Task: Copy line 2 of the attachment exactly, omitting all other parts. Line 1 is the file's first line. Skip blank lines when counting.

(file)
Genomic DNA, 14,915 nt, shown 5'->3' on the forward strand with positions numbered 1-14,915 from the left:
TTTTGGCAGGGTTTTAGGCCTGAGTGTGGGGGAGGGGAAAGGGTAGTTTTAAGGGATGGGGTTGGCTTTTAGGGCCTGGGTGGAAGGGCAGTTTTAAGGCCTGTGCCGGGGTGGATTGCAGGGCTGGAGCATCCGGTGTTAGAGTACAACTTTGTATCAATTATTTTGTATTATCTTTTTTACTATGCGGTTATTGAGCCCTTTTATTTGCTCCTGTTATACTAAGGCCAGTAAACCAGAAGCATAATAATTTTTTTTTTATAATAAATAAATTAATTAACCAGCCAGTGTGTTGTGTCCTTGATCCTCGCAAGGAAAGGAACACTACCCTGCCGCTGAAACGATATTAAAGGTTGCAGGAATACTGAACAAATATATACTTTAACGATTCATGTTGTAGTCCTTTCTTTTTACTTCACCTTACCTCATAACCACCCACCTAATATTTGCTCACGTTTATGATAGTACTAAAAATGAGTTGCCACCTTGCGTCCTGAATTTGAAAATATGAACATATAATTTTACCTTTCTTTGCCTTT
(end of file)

TTTTGGCAGGGTTTTAGGCCTGAGTGTGGGGGAGGGGAAAGGGTAGTTTTAAGGGATGGGGTTGGCTTTTAGGGCCTGGGTGGAAGGGCAGTTTTAAGGCCTGTGCCGGGGTGGATTGCAGGGCTGGAGCATCCGGTGTTAGAGTACAACTTTGTATCAATTATTTTGTATTATCTTTTTTACTATGCGGTTATTGAGCCCTTTTATTTGCTCCTGTTATACTAAGGCCAGTAAACCAGAAGCATAATAATTTTTTTTTTATAATAAATAAATTAATTAACCAGCCAGTGTGTTGTGTCCTTGATCCTCGCAAGGAAAGGAACACTACCCTGCCGCTGAAACGATATTAAAGGTTGCAGGAATACTGAACAAATATATACTTTAACGATTCATGTTGTAGTCCTTTCTTTTTACTTCACCTTACCTCATAACCACCCACCTAATATTTGCTCACGTTTATGATAGTACTAAAAATGAGTTGCCACCTTGCGTCCTGAATTTGAAAATATGAACATATAATTTTACCTTTCTTTGCCTTT